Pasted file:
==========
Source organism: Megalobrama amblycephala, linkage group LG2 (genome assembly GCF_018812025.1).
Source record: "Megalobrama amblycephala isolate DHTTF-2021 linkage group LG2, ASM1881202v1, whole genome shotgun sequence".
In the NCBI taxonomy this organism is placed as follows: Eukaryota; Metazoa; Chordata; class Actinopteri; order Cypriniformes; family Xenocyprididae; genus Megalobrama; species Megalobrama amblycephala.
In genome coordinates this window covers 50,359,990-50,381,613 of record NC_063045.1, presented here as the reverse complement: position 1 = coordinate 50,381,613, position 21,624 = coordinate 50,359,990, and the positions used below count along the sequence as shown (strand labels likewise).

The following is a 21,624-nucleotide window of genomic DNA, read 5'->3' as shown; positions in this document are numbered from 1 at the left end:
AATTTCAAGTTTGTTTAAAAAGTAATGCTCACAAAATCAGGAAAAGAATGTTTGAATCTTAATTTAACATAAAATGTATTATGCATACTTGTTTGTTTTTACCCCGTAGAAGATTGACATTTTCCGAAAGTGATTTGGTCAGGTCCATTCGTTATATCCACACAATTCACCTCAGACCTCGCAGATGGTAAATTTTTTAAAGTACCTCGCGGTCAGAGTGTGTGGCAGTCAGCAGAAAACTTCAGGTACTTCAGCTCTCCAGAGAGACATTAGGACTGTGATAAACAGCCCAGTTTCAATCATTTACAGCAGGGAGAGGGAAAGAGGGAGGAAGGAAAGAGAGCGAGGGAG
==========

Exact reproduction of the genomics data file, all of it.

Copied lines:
Source organism: Megalobrama amblycephala, linkage group LG2 (genome assembly GCF_018812025.1).
Source record: "Megalobrama amblycephala isolate DHTTF-2021 linkage group LG2, ASM1881202v1, whole genome shotgun sequence".
In the NCBI taxonomy this organism is placed as follows: Eukaryota; Metazoa; Chordata; class Actinopteri; order Cypriniformes; family Xenocyprididae; genus Megalobrama; species Megalobrama amblycephala.
In genome coordinates this window covers 50,359,990-50,381,613 of record NC_063045.1, presented here as the reverse complement: position 1 = coordinate 50,381,613, position 21,624 = coordinate 50,359,990, and the positions used below count along the sequence as shown (strand labels likewise).

The following is a 21,624-nucleotide window of genomic DNA, read 5'->3' as shown; positions in this document are numbered from 1 at the left end:
AATTTCAAGTTTGTTTAAAAAGTAATGCTCACAAAATCAGGAAAAGAATGTTTGAATCTTAATTTAACATAAAATGTATTATGCATACTTGTTTGTTTTTACCCCGTAGAAGATTGACATTTTCCGAAAGTGATTTGGTCAGGTCCATTCGTTATATCCACACAATTCACCTCAGACCTCGCAGATGGTAAATTTTTTAAAGTACCTCGCGGTCAGAGTGTGTGGCAGTCAGCAGAAAACTTCAGGTACTTCAGCTCTCCAGAGAGACATTAGGACTGTGATAAACAGCCCAGTTTCAATCATTTACAGCAGGGAGAGGGAAAGAGGGAGGAAGGAAAGAGAGCGAGGGAG